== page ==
Pictured: RCP head coach Paul Francis, left, was more than excited for pitcher Ryan Robb after a victory over Wallingford in the American Legion regional tournament in July. (Photo by Paul Augeri)

By Paul Augeri

Letting go hasn’t been easy for Paul Francis, who announced in early August that he would not be back as head coach of the Rocky Hill/Cromwell/Portland 19U American Legion baseball team.

Francis, who will contribute to the fall team’s staff before stepping away from the program entirely, grew up on Cromwell’s baseball diamonds and was a part of the RCP program for the last decade, the last three years as head coach. He played for the high school’s Panthers and for Post 105 before taking the logical next step into coaching.

Breaking up is a hard thing to do.

“It’s hard to put into words how grateful I am for the whole experience,” he said, “and just how lucky I am to have grown up in a town like Cromwell and experience the things I did like the Legion World Series and playing in a high school championship game. I just was so fortunate to be around and be a part of all that. It’s been a hell of a ride and I’m probably the luckiest person of all time.”

When his attempt to play college ball didn’t pan out, Francis accepted an opportunity at 18 to coach the high school’s junior varsity team. When the Panthers’ season ended, he moved right into a role with the Legion program.

That was 10 years ago. Francis is approaching the end of his 20s and wants to experience life away from his regular job – RCP’s coaches are volunteers — without being tied down to coaching.

“I’m 28 and I see a lot of my friends experiencing different things and doing different things – things I want to be a part of that I don’t want to miss while still being at a young age,” Francis said. “Who knows what opportunities there are for me down the road, but I’m at a crossroads and I don’t want to miss life.

“I’ve preached that to the kids as well all these years. That’s why I’m at a crossroads.”

Paul Francis and his father, GM Kevin Francis (right), won’t be returning to the RCP program in 2022. (Photo by Paul Augeri)

Former RCP head coach Jay Hickey, who remains involved in oversight of the program, said Francis’ replacement will be named in October.

“Paul’s been involved with us as a player, coach, assistant coach and head coach. Time flies,” Hickey said. “This is a big commitment. Really big. Who knows, maybe in a few years he comes back? But right now I totally understand his desire to step away.”

Francis’ father, Kevin, who was a regular presence at games as RCP’s general manager, also won’t be returning.

“My father was a big part of this and I also didn’t want to do it without him, and him without me,” Paul Francis said.

Francis was a player’s coach and a gatekeeper of RCP’s tradition and tenets of its success – pitching and defense, intensity and swagger.

“What can I not say about Coach Francis? He has been an incredible coach and friend for the past two years I have played,” said pitcher Ryan Robb, who played high school ball at Rocky Hill and never lost a game in his two summers with RCP.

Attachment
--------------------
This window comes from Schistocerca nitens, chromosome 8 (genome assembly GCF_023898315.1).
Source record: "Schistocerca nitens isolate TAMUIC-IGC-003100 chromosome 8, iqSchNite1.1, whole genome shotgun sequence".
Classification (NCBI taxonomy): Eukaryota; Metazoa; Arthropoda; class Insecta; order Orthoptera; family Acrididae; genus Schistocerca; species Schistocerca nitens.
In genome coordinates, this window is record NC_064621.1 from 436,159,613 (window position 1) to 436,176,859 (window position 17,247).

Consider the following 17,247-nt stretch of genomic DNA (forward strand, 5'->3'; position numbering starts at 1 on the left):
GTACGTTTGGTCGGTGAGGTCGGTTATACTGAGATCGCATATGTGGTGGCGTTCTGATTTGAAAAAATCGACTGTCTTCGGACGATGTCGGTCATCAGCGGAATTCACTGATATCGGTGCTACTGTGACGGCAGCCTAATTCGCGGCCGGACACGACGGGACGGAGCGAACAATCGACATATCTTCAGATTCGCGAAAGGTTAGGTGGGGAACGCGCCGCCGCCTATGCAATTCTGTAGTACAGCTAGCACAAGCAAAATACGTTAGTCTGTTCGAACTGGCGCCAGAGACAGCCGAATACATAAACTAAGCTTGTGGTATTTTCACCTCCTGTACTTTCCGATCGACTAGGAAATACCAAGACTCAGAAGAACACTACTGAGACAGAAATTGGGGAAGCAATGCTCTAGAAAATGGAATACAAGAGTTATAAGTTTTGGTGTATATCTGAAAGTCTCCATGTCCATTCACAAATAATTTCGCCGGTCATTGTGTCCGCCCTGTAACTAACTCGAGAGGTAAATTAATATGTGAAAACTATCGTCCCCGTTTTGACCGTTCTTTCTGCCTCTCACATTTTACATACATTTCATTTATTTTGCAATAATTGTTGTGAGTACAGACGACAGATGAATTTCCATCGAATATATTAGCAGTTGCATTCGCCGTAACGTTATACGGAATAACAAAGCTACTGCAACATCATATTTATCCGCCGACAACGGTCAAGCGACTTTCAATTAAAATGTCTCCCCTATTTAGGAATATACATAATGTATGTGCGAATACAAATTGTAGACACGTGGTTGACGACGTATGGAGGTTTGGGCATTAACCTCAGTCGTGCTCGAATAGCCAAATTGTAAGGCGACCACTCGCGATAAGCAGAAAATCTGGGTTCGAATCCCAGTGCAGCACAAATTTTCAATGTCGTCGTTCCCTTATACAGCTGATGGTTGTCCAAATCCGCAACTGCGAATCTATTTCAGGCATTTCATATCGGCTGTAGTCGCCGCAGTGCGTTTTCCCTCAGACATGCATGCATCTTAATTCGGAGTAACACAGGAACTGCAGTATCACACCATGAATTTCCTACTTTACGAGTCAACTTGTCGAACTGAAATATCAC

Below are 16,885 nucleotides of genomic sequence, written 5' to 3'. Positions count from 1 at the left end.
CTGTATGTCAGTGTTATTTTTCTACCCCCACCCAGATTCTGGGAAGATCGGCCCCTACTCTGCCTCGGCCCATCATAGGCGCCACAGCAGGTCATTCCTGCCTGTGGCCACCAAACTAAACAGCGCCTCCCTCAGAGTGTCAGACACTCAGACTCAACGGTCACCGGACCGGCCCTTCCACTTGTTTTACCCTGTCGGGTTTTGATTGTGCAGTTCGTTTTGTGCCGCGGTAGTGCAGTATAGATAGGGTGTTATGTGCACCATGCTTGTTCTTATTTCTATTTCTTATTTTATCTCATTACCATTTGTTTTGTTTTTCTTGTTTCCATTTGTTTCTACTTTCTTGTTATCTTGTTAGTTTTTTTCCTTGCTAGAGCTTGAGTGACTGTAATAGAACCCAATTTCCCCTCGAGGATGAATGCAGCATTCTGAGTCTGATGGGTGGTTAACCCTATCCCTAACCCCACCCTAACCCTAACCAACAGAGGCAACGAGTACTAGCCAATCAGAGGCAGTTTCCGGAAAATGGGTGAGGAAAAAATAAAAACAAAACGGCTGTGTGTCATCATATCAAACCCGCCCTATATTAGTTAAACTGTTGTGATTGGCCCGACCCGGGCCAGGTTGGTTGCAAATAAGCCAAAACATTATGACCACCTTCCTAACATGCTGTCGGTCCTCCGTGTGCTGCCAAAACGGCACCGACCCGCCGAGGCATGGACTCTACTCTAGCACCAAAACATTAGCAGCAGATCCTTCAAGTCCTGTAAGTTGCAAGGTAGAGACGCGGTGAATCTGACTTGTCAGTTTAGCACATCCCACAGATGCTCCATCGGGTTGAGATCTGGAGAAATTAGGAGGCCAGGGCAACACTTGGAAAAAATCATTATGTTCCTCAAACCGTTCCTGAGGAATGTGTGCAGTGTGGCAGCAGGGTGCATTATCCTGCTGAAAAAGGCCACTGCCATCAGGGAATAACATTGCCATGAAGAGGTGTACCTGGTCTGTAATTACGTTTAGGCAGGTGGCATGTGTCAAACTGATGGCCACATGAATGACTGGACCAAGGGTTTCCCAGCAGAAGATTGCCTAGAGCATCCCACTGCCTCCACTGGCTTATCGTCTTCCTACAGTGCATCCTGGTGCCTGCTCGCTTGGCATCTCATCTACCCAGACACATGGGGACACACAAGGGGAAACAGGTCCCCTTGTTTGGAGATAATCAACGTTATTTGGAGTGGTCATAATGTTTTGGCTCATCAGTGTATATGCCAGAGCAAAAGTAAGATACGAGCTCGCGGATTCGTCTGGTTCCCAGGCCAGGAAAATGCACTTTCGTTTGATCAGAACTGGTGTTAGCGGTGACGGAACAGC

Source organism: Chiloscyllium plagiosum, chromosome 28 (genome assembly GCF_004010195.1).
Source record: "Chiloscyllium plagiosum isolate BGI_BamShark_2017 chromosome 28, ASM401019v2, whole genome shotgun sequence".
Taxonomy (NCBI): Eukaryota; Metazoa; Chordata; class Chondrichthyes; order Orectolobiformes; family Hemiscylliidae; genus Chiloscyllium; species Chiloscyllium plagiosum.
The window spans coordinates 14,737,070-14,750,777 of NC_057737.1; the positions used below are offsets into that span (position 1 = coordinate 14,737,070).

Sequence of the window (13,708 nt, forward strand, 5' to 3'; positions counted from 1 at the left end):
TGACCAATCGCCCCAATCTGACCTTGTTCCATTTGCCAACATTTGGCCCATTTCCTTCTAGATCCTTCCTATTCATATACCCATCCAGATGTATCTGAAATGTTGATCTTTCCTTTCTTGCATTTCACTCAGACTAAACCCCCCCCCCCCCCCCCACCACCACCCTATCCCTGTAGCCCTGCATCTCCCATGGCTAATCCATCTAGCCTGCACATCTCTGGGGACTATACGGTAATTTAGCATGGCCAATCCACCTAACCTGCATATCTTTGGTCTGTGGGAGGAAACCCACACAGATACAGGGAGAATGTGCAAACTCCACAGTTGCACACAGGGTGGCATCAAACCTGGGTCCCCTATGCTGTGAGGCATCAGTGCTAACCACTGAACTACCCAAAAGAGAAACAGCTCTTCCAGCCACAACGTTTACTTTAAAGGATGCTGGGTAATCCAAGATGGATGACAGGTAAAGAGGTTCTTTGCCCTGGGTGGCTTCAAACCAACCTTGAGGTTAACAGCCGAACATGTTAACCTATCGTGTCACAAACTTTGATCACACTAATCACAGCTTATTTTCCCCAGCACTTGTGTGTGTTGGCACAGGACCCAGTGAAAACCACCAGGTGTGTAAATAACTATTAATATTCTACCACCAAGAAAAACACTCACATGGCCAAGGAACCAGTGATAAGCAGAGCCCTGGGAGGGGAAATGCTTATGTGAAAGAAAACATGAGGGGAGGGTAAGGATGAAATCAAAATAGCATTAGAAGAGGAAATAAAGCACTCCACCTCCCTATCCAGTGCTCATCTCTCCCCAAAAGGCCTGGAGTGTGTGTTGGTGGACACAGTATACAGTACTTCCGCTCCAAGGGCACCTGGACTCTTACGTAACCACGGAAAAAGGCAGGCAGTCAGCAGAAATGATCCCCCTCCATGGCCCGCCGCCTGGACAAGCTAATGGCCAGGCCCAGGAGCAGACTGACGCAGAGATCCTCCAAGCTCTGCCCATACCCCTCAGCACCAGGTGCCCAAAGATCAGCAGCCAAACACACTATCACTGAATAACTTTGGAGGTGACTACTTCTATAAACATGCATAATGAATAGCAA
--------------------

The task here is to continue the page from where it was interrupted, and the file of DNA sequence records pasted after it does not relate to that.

“The main thing I loved about playing for him is the passion and fun and winning attitude he brought every day to the game. It was a staple and it rubbed off on us,” said Robb. “I’ve had coaches who are really hardcore and strict with everything that goes on. Paul is not that. He’s a very loose guy who loves being there, and we loved playing for him.”

Francis played for Lew Pappariella at Cromwell High and was on the 2010 team that won 22 games and reached the Class S championship game against Northwest Catholic – the first of three appearances in four years for Cromwell in the final. A year later, Francis was the JV coach under Pappariella.

“Lew Papp was a big factor in everything I’ve done, probably the biggest thing,” he said. “Obviously I was a really young guy coming into the season and I didn’t know what I wanted to do. Those kids helped me grow as a person, helped me figure out who I was and what I wanted to do. That’s the part I appreciate most out of all of this. Just being a part of something that felt different. It felt like I was home.”

With RCP, Francis was an assistant on Hickey’s staff when Post 105 advanced to the Legion World Series in 2014 and on TJ Grande’s staff in 2015 when the club made it two straight trips to the Series in Shelby, North Carolina.

Francis’ first season as head coach saw RCP win the Zone 3 title after spending several years in Zone 7. RCP won the de facto state championship last summer – because of the pandemic, Connecticut’s Legion organization did not formally sponsor baseball.

RCP won the Zone 3 title this year with a 16-3 record before petering out in both the regional and state tournaments. The team was not at full strength because several players went on family vacations – with Francis’ encouragement.

“His leadership rubbed off on us,” said Robb, who is about to begin his second year at Division III Husson University in Bangor, Maine. “Another thing he did that made an amazing impression on us was creating a family atmosphere and bringing us all close together. That started from him, the guys on the team and the coaches. Anything I need in my baseball career, Paul will be my first call.”

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